The teacher that I observed during this lesson utilized excellent questioning skills that were intentionally designed to facilitate student engagement. The questions provided the teacher with a running assessment that could be utilized to plan the next level of instruction. It is for these reasons that I have listed this observation under the HOPE standard P1 – Practice intentional inquiry and planning for instruction.
Opener and Closer. I observed in a Math resource room that consisted of 11 students. For the first 5-10 minutes, students worked independently on worksheets related to their unique IEP goals. If students finished a worksheet, they would take it to the teacher for assessment. This allowed the teacher to work with each student independently in attaining their IEP goals, and simultaneously assess their progress. I thought this was a great way to get the students to immediately engage in the content. After this, the lesson started. The lesson goal was in a visible location in student friendly language. This particular lesson involved using word clues to assist in solving story problems that involved fractions. For the closer, students were asked to complete a problem from the worksheet independently as an exit ticket.
Questioning. Questioning was used effectively throughout the lesson. Problems were asked to be read individually and then repeated orally by two different students. Questioning focused on the students thought process and techniques students used to solve problems. One student that arrived at the right solution, was asked to share the steps that they used in solving the problem, on the overhead, so the whole class could see. Probing questions were asked as to why certain steps were taken. When students struggled, the questions focused on trying to assist students in accessing previous knowledge. When the teacher modeled solving problems, questions were asked of the students as to what the next step should be, or why an action was performed. Girls and boys were called on equally and there was a clear expectation for hands to be raised. Questioning was done frequently to ensure students comprehension and assist the teacher in formative assessment.
Classroom Management. I was impressed with this teacher’s classroom management. The expectations were clearly known; start work right away, raise hands to contribute, have planners and materials, 0-5 possible voice levels. One consequence was that students were marked tardy for not getting to work at the bell. Teacher’s choice was also a consequence. Teacher’s choice meant that the students would have to stay an additional 7 minutes after the bell rang. The evidence provided, is the sheet that the students’ would complete to ensure they processed why their particular behavior created a problem.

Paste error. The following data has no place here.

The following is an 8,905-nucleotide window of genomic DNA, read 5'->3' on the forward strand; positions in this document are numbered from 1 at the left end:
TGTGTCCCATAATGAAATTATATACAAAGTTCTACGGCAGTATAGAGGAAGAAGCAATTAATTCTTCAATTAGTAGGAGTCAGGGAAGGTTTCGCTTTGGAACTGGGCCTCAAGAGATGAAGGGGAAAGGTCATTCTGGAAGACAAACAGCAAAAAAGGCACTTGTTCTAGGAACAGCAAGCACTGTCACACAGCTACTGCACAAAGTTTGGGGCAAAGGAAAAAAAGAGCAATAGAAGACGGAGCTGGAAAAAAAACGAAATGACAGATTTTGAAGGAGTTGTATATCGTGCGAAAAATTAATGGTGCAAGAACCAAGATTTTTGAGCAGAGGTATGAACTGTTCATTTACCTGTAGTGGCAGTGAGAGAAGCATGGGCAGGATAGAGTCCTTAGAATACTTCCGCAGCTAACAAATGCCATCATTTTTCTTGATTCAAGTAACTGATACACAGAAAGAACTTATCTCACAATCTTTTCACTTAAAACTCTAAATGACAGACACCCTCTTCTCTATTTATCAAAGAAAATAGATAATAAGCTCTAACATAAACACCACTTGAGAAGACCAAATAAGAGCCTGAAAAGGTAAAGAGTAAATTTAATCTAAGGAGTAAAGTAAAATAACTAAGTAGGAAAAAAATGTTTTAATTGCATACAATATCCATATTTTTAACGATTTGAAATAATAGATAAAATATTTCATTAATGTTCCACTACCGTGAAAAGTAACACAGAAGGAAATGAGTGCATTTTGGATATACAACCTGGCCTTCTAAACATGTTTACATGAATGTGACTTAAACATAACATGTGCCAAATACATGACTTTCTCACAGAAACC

Marzano (2007) says that “consequences should be both positive and negative.” (p.131). Teachers choice creates this duality. The students owed the teacher a certain amount of extra time, the negative, and spent this time filling out a worksheet that enables them to process their mistakes and learn from them, the positive.
Proximity, was used on several occasions to quiet students and get students attention. The teacher’s voice tone was firm and would rise but still remain calm to keep control. A timer was also used in the class with the time for each activity clearly stated such as, getting 1 minute to read the problem and 3 minutes to solve the problem. I thought this was beneficial for both students and the teacher in controlling the pace of the lesson.
Instructional strategies. There was purposeful repetition in reading the story problems built into the lesson. The students were given time to read the problem silently, and then two people were called on to read the problem out loud. The thinking behind this was that you can’t solve a problem if you can’t read it. Reading didn’t come easy for most of these students so this seemed appropriate. Questioning was used extensively to ensure engagement and activate students thought process. One of the questions would ask students to identify key words in the story problem which tied into the learning goal. The students were working on worksheets. It would be interesting to have students create their own fractional story problems to increase engagement. However, this might be too time consuming. I thought the use of the timer was great and teacher’s choice was an excellent consequence that required students to process and internalize consequences of their behavior.
Use of technology. The emphasis on this lesson was solving story problems from a worksheet. The standard technological features of the classroom were used in this lesson.
Marzano, R. J. (2007). The art and science of teaching. Alexandria, VA: Association for Supervision and Curriculum Development.